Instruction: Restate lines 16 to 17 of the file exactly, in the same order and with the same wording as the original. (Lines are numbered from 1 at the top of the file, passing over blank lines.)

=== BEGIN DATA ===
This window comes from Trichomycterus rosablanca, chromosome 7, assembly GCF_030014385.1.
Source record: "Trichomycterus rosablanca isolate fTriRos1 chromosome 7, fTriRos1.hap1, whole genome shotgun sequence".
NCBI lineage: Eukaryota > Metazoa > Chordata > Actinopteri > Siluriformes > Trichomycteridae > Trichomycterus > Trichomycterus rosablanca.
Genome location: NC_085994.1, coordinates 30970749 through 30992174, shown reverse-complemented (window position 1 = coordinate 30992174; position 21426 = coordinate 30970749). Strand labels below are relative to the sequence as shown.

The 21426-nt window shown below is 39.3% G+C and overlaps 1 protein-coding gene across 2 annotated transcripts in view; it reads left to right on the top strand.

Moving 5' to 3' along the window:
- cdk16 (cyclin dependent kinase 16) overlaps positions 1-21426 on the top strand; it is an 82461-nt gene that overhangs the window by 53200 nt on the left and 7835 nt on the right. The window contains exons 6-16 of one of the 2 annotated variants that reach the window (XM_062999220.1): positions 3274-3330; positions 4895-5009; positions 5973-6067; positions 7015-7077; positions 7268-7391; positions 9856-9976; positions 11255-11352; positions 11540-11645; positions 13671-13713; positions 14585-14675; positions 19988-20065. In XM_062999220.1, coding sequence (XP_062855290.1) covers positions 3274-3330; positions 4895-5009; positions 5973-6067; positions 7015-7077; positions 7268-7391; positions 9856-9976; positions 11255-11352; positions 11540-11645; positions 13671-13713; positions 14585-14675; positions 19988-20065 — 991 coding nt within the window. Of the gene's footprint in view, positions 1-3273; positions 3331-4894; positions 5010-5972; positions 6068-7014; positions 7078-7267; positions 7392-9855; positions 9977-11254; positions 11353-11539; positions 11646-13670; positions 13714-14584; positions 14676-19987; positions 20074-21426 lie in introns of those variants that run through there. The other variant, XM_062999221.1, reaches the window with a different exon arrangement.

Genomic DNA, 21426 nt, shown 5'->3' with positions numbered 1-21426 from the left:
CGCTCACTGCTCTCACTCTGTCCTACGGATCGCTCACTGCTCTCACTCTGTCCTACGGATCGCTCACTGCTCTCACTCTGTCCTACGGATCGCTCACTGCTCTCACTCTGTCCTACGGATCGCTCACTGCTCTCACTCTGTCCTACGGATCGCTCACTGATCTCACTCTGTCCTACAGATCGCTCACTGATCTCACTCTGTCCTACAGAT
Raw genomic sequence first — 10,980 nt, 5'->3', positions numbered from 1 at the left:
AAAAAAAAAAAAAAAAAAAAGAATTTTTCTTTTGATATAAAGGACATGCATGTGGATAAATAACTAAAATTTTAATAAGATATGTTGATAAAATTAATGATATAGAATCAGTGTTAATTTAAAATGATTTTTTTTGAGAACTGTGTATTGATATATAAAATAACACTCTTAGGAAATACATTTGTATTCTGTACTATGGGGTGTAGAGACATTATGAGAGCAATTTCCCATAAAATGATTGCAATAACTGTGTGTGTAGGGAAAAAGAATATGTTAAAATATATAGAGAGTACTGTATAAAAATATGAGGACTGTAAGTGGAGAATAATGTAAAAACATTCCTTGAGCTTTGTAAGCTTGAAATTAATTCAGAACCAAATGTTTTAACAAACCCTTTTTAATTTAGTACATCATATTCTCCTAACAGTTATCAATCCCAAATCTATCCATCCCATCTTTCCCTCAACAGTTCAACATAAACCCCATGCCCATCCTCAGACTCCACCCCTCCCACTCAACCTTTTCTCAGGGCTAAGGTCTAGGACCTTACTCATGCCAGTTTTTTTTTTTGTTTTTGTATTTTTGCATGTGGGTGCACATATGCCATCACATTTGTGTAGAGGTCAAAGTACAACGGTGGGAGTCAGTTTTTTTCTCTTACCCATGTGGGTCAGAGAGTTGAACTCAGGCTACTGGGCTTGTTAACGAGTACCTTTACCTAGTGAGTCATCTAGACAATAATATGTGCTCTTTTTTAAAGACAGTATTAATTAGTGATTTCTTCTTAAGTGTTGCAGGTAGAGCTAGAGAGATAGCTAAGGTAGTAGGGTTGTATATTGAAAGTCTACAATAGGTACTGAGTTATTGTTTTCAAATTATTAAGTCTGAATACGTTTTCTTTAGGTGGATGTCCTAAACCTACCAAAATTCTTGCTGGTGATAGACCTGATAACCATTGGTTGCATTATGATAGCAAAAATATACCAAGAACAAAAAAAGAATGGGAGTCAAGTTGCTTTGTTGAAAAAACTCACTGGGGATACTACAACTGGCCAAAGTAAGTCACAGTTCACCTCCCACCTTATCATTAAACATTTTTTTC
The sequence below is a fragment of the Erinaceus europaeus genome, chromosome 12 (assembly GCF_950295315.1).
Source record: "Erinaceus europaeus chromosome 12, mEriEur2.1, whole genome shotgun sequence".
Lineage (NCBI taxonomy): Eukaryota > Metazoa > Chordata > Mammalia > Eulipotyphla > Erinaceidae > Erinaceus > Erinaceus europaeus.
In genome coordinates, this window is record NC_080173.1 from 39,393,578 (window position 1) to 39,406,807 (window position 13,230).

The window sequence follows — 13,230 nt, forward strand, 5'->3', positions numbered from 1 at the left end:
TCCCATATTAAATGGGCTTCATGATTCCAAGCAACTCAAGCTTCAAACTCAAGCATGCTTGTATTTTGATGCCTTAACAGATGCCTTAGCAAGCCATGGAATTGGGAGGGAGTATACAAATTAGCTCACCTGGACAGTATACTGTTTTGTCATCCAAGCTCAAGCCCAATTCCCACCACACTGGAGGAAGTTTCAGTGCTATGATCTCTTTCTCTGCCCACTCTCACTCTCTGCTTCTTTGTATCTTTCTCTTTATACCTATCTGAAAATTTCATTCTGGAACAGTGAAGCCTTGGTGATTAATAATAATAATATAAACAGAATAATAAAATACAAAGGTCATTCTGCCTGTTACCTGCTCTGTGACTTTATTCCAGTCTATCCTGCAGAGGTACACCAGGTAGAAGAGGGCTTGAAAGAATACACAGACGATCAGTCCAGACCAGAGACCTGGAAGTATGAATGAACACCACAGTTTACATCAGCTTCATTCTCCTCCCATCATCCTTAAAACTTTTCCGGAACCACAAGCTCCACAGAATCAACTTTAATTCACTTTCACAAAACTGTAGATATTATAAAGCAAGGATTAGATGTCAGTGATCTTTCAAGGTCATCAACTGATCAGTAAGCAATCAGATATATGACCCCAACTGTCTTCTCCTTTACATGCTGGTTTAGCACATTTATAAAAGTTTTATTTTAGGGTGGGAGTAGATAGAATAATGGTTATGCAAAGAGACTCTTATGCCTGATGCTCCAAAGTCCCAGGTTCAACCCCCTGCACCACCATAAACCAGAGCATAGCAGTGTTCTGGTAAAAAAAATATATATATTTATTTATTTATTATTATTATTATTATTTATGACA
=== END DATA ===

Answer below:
The window sequence follows — 13,230 nt, forward strand, 5'->3', positions numbered from 1 at the left end:
TCCCATATTAAATGGGCTTCATGATTCCAAGCAACTCAAGCTTCAAACTCAAGCATGCTTGTATTTTGATGCCTTAACAGATGCCTTAGCAAGCCATGGAATTGGGAGGGAGTATACAAATTAGCTCACCTGGACAGTATACTGTTTTGTCATCCAAGCTCAAGCCCAATTCCCACCACACTGGAGGAAGTTTCAGTGCTATGATCTCTTTCTCTGCCCACTCTCACTCTCTGCTTCTTTGTATCTTTCTCTTTATACCTATCTGAAAATTTCATTCTGGAACAGTGAAGCCTTGGTGATTAATAATAATAATATAAACAGAATAATAAAATACAAAGGTCATTCTGCCTGTTACCTGCTCTGTGACTTTATTCCAGTCTATCCTGCAGAGGTACACCAGGTAGAAGAGGGCTTGAAAGAATACACAGACGATCAGTCCAGACCAGAGACCTGGAAGTATGAATGAACACCACAGTTTACATCAGCTTCATTCTCCTCCCATCATCCTTAAAACTTTTCCGGAACCACAAGCTCCACAGAATCAACTTTAATTCACTTTCACAAAACTGTAGATATTATAAAGCAAGGATTAGATGTCAGTGATCTTTCAAGGTCATCAACTGATCAGTAAGCAATCAGATATATGACCCCAACTGTCTTCTCCTTTACATGCTGGTTTAGCACATTTATAAAAGTTTTATTTTAGGGTGGGAGTAGATAGAATAATGGTTATGCAAAGAGACTCTTATGCCTGATGCTCCAAAGTCCCAGGTTCAACCCCCTGCACCACCATAAACCAGAGCATAGCAGTGTTCTGGTAAAAAAAATATATATATTTATTTATTTATTATTATTATTATTATTTATGACA